Saturday, October 19, 2013

Nothing to fear

I remember the first time I was asked how I could possibly even consider homeschooling high school. Jo was right there beside me, all 48 pounds of her, with her bottom baby teeth missing and the cutest little bob of a hair cut. She had just mastered the art of skip counting by threes and I was pretty sure she was brilliant.

"What are you going to do about algebra?" the questioner hissed, as if at any moment my kindergartner was going to need to solve for x.

And I said I didn't know, because, well, I didn't. Homeschooling a high schooler sounded big and scary and potentially a little crazy and heck, I was just getting a handle on how to explain that there were different continents-- places you had to use a ship or an airplane to reach. How on earth was I going to teach my own children physics?

As it turned out, I really didn't have to worry too much. Just like parenting a large family-- you generally only take on one new family member at a time-- there were plenty of baby steps that led from singing about the Scientific Method all the way up to college French. Tiny little advances. Painless strides. And before I knew it, well ...

I was doing it.

Or rather, they were.

On most days, the truth is, I spend less time actively homeschooling my two older children at home than I do my combo set of preschoolers/kindergarten. Yes-- less time. Thanks to online classes, tutoring with dad and other experienced adults, self-directed learning, and student guides, I am only teaching two subjects to each of my olders-- with plenty of check-ins on other topics, of course. But actively teaching? No.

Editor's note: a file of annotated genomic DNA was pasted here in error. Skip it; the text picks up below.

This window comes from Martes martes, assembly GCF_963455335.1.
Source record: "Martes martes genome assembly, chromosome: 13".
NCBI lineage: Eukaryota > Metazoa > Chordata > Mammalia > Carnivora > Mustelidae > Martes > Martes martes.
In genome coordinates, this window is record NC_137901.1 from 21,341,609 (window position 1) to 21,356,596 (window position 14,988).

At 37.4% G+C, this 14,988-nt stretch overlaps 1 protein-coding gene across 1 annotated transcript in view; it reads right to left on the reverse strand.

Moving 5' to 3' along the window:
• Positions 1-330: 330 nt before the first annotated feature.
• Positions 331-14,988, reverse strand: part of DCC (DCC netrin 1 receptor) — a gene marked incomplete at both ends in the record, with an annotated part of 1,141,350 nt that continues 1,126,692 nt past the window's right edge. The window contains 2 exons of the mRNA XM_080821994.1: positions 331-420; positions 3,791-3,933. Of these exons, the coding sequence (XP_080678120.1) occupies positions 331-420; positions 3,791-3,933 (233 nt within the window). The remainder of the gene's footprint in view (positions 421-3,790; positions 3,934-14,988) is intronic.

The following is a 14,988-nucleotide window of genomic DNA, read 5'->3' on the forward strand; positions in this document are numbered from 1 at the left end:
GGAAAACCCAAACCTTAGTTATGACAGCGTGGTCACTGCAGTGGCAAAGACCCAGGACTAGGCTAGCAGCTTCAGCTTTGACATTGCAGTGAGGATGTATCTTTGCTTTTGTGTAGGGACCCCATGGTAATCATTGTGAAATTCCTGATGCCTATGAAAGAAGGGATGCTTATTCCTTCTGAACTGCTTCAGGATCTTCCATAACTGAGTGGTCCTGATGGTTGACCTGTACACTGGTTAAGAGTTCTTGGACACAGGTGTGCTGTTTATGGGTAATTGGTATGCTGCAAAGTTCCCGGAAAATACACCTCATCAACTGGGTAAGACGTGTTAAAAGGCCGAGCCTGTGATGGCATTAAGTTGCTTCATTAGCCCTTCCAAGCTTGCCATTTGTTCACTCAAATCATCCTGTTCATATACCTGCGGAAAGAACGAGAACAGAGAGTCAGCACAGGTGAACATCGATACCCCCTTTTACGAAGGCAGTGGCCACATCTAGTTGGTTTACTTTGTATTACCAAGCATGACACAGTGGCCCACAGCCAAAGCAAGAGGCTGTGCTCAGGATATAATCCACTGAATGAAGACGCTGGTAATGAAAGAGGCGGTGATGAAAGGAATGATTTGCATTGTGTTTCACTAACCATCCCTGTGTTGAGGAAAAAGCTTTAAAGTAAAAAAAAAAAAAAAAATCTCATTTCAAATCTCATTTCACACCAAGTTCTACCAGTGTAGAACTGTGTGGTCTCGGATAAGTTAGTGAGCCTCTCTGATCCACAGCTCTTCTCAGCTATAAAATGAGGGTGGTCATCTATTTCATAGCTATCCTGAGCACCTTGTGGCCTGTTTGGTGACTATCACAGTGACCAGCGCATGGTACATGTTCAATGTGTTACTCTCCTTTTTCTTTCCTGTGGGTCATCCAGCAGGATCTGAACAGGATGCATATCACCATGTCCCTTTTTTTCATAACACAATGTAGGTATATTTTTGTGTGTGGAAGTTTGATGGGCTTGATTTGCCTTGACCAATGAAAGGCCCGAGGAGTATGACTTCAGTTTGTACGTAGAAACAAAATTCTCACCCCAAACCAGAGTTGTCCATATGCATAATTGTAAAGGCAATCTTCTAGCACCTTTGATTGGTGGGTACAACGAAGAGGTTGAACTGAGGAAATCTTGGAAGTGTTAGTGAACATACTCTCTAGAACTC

That season of curling up on the couch and reading amazing stories has passed with these two. I am so, so thankful that I had it, and that I grabbed onto it with both hands and cherished it while it was here. Because, folks, the days are fleeting. One day you are making pipe cleaner models of Charlotte and her web, and the next you walk into a room where your daughter and son and writing an original song for their Music Theory class.

Yeah, it's about that fast.

So if you're reading this and you're the Momma of littles, or if you're staring down the barrel of 8th grade wondering if you've got what it takes, take heart. You can do this. It's not anything like what you imagine. Everyone's journey looks different but yes, it's possible. And it's worth it. And you know what? It's even enjoyable


@lici@ said...

Thanks. I'm a "Momma of littles"--5, almost 3, and 18 mo, moving into phonics blends and addition facts up to 10. And I know this, that it's one step at a time. I believe it. But it's so good to be reminded by someone who has made it to the final leg. . .and that the someone is still walking the first part of the journey, too, makes it even better.

Lindsay and Co. said...

My sweet 7 year old is doing her 1st-2nd-3rd-4th grade year (isn't homeschooling awesome?) and I get this question all the time. From the beginning, our goal has been self-directed learning by middle school, so I never really thought about it, but people really think this is going to be my biggest failure - High School. Regardless of the fact that my husband and I are highschool AND college grads - my bachelor's, his master's. And not in Underwater Basket Weaving either. We're fairly learned people, but people seem to think we have to know it ALL to keep our kids at home! They don't understand one bit of homeschooling. The fact that I learned more in my girl's 1st grade history and geography than I learned in all of high school. On how plainly some math concepts can seem when taught to a 1st grader (though I struggled with them for years). It's a beautiful thing, learning beside my children. Thank you for the encouragement!